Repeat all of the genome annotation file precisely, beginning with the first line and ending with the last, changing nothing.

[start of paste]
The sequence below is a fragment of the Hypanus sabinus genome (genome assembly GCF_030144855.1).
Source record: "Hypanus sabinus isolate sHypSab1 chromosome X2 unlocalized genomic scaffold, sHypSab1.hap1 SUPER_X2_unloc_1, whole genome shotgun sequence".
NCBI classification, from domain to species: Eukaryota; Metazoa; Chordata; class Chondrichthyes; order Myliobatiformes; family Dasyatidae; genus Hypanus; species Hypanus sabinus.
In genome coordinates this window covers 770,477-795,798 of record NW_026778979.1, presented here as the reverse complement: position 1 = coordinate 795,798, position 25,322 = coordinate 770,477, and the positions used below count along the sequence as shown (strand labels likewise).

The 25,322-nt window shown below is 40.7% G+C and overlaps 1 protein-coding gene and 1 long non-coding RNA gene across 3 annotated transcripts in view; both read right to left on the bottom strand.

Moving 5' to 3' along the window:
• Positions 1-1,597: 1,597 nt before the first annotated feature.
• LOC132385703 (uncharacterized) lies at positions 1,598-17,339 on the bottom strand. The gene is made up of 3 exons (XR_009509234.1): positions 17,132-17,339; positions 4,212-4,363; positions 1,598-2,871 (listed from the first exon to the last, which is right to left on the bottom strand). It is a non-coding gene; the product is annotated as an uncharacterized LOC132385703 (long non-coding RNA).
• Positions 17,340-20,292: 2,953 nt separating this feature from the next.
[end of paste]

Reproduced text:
The sequence below is a fragment of the Hypanus sabinus genome (genome assembly GCF_030144855.1).
Source record: "Hypanus sabinus isolate sHypSab1 chromosome X2 unlocalized genomic scaffold, sHypSab1.hap1 SUPER_X2_unloc_1, whole genome shotgun sequence".
NCBI classification, from domain to species: Eukaryota; Metazoa; Chordata; class Chondrichthyes; order Myliobatiformes; family Dasyatidae; genus Hypanus; species Hypanus sabinus.
In genome coordinates this window covers 770,477-795,798 of record NW_026778979.1, presented here as the reverse complement: position 1 = coordinate 795,798, position 25,322 = coordinate 770,477, and the positions used below count along the sequence as shown (strand labels likewise).

The 25,322-nt window shown below is 40.7% G+C and overlaps 1 protein-coding gene and 1 long non-coding RNA gene across 3 annotated transcripts in view; both read right to left on the bottom strand.

Moving 5' to 3' along the window:
• Positions 1-1,597: 1,597 nt before the first annotated feature.
• LOC132385703 (uncharacterized) lies at positions 1,598-17,339 on the bottom strand. The gene is made up of 3 exons (XR_009509234.1): positions 17,132-17,339; positions 4,212-4,363; positions 1,598-2,871 (listed from the first exon to the last, which is right to left on the bottom strand). It is a non-coding gene; the product is annotated as an uncharacterized LOC132385703 (long non-coding RNA).
• Positions 17,340-20,292: 2,953 nt separating this feature from the next.